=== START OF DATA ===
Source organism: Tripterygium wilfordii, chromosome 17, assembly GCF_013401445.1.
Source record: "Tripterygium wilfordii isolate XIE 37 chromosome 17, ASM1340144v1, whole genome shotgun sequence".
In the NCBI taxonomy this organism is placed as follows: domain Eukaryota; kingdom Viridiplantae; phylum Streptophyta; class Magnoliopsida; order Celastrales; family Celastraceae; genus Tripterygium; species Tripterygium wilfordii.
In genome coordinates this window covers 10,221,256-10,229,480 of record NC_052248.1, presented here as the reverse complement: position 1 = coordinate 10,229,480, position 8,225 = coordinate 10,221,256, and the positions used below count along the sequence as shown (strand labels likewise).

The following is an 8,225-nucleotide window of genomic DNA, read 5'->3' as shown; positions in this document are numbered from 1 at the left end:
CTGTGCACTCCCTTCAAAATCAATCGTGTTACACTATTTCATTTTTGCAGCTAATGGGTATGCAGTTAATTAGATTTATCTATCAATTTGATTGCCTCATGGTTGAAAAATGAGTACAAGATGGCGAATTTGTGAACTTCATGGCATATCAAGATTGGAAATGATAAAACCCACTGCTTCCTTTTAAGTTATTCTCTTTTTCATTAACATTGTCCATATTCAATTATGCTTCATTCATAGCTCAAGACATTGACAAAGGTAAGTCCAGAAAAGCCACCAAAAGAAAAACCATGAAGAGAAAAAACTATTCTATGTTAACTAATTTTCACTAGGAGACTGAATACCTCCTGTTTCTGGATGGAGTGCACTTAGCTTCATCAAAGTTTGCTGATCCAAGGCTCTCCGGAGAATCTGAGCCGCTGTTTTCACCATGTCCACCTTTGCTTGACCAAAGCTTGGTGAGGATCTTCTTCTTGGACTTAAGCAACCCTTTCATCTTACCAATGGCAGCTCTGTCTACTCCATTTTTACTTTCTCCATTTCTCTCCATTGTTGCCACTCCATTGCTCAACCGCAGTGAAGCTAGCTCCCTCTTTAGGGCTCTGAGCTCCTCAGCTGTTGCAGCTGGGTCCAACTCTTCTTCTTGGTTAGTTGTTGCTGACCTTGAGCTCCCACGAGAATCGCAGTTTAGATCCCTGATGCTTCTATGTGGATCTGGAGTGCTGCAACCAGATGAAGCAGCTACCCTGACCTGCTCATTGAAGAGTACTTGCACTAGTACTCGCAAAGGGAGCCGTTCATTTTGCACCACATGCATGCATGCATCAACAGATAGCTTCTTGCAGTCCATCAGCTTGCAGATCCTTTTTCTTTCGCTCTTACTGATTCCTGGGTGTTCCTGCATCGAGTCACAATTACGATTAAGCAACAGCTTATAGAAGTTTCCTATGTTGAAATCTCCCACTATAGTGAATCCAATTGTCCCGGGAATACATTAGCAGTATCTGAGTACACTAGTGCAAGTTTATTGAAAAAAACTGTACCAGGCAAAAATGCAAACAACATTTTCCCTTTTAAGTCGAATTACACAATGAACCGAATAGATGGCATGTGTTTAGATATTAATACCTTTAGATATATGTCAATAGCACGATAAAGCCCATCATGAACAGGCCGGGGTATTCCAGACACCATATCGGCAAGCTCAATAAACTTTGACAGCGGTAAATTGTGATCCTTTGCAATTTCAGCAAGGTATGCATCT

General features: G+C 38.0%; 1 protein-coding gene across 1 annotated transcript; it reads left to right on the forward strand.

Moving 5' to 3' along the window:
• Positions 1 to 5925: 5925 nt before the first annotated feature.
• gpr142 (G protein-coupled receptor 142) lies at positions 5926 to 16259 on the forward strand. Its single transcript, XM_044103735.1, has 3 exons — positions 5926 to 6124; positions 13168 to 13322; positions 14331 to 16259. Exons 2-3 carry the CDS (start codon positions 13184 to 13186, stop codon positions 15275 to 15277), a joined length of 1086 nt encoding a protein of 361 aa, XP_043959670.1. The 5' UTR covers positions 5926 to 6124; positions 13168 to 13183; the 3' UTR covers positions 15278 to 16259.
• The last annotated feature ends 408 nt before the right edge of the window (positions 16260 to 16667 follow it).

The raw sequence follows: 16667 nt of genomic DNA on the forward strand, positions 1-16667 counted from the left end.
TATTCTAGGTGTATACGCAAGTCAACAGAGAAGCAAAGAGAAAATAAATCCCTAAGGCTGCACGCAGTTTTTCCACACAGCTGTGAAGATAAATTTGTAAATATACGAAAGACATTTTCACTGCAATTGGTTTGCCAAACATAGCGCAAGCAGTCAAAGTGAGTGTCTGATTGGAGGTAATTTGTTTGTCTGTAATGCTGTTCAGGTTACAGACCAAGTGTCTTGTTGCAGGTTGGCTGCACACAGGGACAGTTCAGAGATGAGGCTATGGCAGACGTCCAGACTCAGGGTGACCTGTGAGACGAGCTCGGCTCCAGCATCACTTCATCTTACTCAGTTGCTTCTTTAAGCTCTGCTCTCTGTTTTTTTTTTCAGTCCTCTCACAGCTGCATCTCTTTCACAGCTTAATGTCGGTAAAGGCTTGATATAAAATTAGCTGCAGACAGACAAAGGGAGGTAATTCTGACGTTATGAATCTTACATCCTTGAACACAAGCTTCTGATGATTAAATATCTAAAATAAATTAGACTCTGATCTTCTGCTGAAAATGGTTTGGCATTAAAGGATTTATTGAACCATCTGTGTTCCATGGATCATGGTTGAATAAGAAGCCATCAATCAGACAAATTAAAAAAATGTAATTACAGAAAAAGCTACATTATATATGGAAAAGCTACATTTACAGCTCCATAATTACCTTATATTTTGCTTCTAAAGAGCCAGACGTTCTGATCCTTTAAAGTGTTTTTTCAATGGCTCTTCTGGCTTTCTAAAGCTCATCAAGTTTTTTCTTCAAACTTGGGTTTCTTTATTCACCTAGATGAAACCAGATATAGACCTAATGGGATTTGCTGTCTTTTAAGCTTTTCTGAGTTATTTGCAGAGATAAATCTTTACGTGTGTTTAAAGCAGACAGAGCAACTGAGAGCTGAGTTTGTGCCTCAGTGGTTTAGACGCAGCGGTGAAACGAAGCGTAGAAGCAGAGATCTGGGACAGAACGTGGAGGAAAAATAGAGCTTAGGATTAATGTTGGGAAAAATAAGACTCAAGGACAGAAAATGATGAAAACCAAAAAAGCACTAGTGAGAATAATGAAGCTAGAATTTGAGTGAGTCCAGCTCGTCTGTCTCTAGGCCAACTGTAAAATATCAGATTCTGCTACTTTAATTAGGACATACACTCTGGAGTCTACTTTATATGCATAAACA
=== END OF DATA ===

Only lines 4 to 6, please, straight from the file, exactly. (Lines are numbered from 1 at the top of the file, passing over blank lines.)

In genome coordinates this window covers 10,221,256-10,229,480 of record NC_052248.1, presented here as the reverse complement: position 1 = coordinate 10,229,480, position 8,225 = coordinate 10,221,256, and the positions used below count along the sequence as shown (strand labels likewise).

The following is an 8,225-nucleotide window of genomic DNA, read 5'->3' as shown; positions in this document are numbered from 1 at the left end:
CTGTGCACTCCCTTCAAAATCAATCGTGTTACACTATTTCATTTTTGCAGCTAATGGGTATGCAGTTAATTAGATTTATCTATCAATTTGATTGCCTCATGGTTGAAAAATGAGTACAAGATGGCGAATTTGTGAACTTCATGGCATATCAAGATTGGAAATGATAAAACCCACTGCTTCCTTTTAAGTTATTCTCTTTTTCATTAACATTGTCCATATTCAATTATGCTTCATTCATAGCTCAAGACATTGACAAAGGTAAGTCCAGAAAAGCCACCAAAAGAAAAACCATGAAGAGAAAAAACTATTCTATGTTAACTAATTTTCACTAGGAGACTGAATACCTCCTGTTTCTGGATGGAGTGCACTTAGCTTCATCAAAGTTTGCTGATCCAAGGCTCTCCGGAGAATCTGAGCCGCTGTTTTCACCATGTCCACCTTTGCTTGACCAAAGCTTGGTGAGGATCTTCTTCTTGGACTTAAGCAACCCTTTCATCTTACCAATGGCAGCTCTGTCTACTCCATTTTTACTTTCTCCATTTCTCTCCATTGTTGCCACTCCATTGCTCAACCGCAGTGAAGCTAGCTCCCTCTTTAGGGCTCTGAGCTCCTCAGCTGTTGCAGCTGGGTCCAACTCTTCTTCTTGGTTAGTTGTTGCTGACCTTGAGCTCCCACGAGAATCGCAGTTTAGATCCCTGATGCTTCTATGTGGATCTGGAGTGCTGCAACCAGATGAAGCAGCTACCCTGACCTGCTCATTGAAGAGTACTTGCACTAGTACTCGCAAAGGGAGCCGTTCATTTTGCACCACATGCATGCATGCATCAACAGATAGCTTCTTGCAGTCCATCAGCTTGCAGATCCTTTTTCTTTCGCTCTTACTGATTCCTGGGTGTTCCTGCATCGAGTCACAATTACGATTAAGCAACAGCTTATAGAAGTTTCCTATGTTGAAATCTCCCACTATAGTGAATCCAATTGTCCCGGGAATACATTAGCAGTATCTGAGTACACTAGTGCAAGTTTATTGAAAAAAACTGTACCAGGCAAAAATGCAAACAACATTTTCCCTTTTAAGTCGAATTACACAATGAACCGAATAGATGGCATGTGTTTAGATATTAATACCTTTAGATATATGTCAATAGCACGATAAAGCCCATCATGAACAGGCCGGGGTATTCCAGACACCATATCGGCAAGCTCAATAAACTTTGACAGCGGTAAATTGTGATCCTTTGCAATTTCAGCAAGGTATGCATCT